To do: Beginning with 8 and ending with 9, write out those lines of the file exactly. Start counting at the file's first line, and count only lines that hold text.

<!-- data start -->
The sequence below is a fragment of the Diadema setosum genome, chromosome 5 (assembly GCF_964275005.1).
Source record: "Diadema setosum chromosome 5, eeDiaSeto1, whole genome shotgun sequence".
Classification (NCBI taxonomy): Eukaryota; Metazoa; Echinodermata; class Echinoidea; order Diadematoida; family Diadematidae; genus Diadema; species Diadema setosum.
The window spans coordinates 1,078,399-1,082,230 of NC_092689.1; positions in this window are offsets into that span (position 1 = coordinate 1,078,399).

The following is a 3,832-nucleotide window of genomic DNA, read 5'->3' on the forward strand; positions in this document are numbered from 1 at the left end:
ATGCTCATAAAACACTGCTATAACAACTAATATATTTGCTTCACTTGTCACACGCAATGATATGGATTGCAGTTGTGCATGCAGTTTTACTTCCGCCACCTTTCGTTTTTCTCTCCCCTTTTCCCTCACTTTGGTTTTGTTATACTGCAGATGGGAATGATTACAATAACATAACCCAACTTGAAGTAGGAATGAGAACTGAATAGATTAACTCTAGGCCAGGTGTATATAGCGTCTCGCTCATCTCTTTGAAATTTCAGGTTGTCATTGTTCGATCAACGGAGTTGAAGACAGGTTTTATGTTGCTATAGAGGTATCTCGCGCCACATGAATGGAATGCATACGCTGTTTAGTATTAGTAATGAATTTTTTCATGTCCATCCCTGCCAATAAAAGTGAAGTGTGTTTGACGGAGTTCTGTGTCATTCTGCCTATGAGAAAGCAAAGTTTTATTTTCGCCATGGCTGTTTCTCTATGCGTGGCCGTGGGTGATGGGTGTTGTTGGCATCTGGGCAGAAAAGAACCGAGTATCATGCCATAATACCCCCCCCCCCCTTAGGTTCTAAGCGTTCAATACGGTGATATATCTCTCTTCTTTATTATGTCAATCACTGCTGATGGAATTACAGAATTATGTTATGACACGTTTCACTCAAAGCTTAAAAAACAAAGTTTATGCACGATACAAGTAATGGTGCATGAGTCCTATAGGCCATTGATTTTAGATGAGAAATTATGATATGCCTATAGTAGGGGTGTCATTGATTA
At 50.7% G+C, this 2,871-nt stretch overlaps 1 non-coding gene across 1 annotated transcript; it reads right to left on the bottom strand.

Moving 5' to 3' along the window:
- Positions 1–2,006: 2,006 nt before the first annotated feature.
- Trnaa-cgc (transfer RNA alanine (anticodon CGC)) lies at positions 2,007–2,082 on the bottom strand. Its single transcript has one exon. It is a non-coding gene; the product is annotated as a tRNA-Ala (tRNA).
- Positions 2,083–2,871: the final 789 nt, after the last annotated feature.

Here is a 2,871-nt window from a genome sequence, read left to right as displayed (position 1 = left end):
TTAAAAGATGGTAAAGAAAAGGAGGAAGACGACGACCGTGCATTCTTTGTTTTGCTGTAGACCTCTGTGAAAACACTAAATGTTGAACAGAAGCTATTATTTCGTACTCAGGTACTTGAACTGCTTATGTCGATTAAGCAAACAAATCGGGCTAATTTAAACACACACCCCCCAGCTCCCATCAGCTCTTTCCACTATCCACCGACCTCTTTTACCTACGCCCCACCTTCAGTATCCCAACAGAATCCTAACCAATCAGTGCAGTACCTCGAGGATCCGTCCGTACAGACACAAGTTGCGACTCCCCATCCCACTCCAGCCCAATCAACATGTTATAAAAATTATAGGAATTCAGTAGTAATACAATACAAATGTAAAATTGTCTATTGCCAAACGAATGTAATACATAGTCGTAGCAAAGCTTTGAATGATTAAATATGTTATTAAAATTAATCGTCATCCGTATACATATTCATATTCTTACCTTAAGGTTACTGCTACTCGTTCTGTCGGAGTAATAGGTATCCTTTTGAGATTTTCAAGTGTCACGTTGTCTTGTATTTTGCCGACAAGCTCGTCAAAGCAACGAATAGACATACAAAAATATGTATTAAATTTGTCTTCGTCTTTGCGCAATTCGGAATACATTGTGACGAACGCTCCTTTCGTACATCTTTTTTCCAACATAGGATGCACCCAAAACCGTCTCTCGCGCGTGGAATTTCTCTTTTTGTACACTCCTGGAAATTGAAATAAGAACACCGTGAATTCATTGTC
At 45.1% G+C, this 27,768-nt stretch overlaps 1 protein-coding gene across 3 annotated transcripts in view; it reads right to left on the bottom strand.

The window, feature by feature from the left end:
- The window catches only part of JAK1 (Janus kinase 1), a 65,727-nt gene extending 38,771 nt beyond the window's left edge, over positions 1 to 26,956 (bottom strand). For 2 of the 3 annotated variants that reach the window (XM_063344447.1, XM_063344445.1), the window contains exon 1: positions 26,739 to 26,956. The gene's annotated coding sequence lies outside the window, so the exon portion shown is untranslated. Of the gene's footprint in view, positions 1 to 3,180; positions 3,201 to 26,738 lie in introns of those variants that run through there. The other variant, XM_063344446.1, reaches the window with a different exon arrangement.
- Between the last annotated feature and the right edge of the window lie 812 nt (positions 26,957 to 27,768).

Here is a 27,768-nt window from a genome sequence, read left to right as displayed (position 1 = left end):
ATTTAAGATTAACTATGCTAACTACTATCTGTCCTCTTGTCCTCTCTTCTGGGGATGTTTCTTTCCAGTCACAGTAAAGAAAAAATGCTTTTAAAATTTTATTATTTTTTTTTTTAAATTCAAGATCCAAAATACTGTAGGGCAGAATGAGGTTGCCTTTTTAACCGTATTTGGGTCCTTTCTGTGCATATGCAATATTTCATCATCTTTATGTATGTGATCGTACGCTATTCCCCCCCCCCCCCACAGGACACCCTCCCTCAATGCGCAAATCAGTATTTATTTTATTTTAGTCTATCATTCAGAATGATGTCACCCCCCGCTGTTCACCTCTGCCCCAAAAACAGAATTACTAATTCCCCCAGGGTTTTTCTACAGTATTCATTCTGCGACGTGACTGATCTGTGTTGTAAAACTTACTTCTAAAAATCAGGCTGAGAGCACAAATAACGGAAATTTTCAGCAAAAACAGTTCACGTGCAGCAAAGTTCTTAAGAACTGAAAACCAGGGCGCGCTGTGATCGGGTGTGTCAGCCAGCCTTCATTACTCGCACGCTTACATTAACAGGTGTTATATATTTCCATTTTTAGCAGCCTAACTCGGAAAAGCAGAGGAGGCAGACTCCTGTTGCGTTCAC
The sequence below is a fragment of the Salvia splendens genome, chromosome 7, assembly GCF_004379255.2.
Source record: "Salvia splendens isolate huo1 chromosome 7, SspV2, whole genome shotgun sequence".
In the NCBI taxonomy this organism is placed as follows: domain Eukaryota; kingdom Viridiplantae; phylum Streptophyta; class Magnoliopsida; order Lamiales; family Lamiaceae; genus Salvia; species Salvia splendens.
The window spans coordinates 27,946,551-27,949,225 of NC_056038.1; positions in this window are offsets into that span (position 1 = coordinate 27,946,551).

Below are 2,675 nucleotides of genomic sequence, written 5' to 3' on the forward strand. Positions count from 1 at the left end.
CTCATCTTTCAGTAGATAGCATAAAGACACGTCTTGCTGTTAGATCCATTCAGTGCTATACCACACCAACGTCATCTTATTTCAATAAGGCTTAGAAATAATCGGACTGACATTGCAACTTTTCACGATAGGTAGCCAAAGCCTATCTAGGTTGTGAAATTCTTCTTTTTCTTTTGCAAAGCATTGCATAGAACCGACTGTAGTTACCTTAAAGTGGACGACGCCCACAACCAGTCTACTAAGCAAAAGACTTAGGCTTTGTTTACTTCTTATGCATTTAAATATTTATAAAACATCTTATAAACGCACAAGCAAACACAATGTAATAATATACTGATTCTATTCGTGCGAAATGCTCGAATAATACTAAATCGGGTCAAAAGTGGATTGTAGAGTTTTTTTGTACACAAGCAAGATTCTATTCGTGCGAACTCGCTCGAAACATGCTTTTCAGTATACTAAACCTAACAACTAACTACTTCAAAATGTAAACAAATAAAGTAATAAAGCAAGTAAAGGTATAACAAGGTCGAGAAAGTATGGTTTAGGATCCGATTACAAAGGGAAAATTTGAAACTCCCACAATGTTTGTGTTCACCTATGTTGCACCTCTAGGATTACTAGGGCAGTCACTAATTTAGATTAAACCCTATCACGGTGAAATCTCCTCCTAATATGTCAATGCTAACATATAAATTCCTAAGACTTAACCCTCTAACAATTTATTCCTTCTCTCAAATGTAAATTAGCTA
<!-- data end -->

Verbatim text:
Moving 5' to 3' along the window:
- Positions 1–2,006: 2,006 nt before the first annotated feature.